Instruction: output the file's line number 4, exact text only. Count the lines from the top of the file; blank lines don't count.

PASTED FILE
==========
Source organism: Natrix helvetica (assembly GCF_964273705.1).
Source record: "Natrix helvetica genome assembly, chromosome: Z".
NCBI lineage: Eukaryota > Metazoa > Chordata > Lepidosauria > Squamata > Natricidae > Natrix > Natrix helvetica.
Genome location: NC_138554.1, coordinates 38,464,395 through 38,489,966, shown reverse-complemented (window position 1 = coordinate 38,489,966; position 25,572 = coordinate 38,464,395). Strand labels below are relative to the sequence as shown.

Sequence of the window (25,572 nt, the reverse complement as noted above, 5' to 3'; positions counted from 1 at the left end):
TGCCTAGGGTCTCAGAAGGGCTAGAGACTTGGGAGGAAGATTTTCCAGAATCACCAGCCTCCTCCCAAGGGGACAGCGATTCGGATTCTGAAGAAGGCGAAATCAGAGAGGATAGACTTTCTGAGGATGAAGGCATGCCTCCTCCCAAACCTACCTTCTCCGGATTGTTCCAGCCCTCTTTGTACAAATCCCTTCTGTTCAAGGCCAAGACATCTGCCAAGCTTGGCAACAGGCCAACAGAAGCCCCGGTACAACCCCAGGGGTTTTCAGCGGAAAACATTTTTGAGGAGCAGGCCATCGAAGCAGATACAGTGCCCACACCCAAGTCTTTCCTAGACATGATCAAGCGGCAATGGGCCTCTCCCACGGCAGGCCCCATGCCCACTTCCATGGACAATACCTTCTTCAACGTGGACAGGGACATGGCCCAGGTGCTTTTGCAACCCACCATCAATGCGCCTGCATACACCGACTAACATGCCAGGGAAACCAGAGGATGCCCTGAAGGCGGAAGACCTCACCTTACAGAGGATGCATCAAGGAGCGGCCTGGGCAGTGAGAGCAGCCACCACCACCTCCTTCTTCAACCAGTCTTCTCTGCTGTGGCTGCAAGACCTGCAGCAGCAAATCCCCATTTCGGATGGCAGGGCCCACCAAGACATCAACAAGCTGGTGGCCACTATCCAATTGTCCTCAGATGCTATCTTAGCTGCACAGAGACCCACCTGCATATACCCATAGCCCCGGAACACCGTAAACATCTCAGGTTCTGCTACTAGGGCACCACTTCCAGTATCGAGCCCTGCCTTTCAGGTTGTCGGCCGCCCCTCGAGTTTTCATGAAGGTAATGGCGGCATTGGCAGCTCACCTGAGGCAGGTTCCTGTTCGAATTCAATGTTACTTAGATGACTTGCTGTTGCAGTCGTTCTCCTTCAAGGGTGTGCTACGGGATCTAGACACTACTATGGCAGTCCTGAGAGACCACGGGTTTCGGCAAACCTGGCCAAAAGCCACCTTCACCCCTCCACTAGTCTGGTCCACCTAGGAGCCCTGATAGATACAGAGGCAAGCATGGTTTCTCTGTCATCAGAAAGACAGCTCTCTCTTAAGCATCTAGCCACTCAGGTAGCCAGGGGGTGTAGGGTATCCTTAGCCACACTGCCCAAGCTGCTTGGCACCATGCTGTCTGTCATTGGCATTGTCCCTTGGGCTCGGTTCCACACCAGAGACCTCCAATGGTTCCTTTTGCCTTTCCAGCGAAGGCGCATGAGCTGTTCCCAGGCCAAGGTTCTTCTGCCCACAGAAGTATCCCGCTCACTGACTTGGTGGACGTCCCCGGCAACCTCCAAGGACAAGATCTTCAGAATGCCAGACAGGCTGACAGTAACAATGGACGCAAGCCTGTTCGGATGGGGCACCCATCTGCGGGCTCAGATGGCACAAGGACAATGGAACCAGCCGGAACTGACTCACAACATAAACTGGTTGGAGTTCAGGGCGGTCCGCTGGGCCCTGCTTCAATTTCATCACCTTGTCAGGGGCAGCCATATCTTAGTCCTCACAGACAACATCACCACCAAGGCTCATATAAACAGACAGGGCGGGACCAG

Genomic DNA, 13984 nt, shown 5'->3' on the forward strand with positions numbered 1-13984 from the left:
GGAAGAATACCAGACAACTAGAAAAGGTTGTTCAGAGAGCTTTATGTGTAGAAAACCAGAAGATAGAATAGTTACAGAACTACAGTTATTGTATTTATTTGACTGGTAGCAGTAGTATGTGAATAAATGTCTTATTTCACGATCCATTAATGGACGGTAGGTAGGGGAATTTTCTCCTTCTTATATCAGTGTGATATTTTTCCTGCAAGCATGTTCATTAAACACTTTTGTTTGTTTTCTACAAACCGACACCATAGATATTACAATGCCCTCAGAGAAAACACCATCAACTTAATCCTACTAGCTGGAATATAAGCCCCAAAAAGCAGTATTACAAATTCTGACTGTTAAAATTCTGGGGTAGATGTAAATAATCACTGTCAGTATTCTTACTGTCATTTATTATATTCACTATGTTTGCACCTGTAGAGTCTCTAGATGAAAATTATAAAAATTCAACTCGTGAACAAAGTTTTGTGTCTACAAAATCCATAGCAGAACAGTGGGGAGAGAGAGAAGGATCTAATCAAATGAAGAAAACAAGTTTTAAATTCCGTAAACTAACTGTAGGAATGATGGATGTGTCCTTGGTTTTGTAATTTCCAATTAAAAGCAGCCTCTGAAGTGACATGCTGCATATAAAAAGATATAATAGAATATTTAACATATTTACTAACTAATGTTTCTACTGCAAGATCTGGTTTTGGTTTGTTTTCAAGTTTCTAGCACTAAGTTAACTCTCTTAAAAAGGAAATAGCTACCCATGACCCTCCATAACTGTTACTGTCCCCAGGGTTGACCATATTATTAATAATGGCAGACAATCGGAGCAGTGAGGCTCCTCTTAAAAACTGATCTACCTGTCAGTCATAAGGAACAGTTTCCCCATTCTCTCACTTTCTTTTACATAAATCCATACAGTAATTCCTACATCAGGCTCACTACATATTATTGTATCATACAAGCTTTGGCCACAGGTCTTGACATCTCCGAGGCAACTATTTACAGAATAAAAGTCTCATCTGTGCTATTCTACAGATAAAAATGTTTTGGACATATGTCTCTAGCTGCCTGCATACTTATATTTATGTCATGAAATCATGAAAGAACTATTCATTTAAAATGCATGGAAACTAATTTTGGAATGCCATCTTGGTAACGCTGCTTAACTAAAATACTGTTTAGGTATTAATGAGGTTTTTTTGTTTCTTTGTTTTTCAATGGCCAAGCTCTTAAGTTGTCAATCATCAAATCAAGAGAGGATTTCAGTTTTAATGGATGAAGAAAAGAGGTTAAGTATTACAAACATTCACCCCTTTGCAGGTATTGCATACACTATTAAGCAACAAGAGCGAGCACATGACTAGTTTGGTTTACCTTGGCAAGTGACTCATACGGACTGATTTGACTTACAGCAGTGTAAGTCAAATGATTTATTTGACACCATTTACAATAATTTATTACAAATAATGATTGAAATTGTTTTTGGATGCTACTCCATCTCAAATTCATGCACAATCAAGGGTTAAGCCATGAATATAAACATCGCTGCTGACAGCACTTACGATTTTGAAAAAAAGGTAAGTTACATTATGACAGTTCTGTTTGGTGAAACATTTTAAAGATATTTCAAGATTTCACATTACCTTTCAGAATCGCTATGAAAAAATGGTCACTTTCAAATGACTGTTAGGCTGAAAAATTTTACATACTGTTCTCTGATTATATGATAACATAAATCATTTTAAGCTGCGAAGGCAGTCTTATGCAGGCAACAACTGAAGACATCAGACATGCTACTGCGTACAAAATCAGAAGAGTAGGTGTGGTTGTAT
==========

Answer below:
Genome location: NC_138554.1, coordinates 38,464,395 through 38,489,966, shown reverse-complemented (window position 1 = coordinate 38,489,966; position 25,572 = coordinate 38,464,395). Strand labels below are relative to the sequence as shown.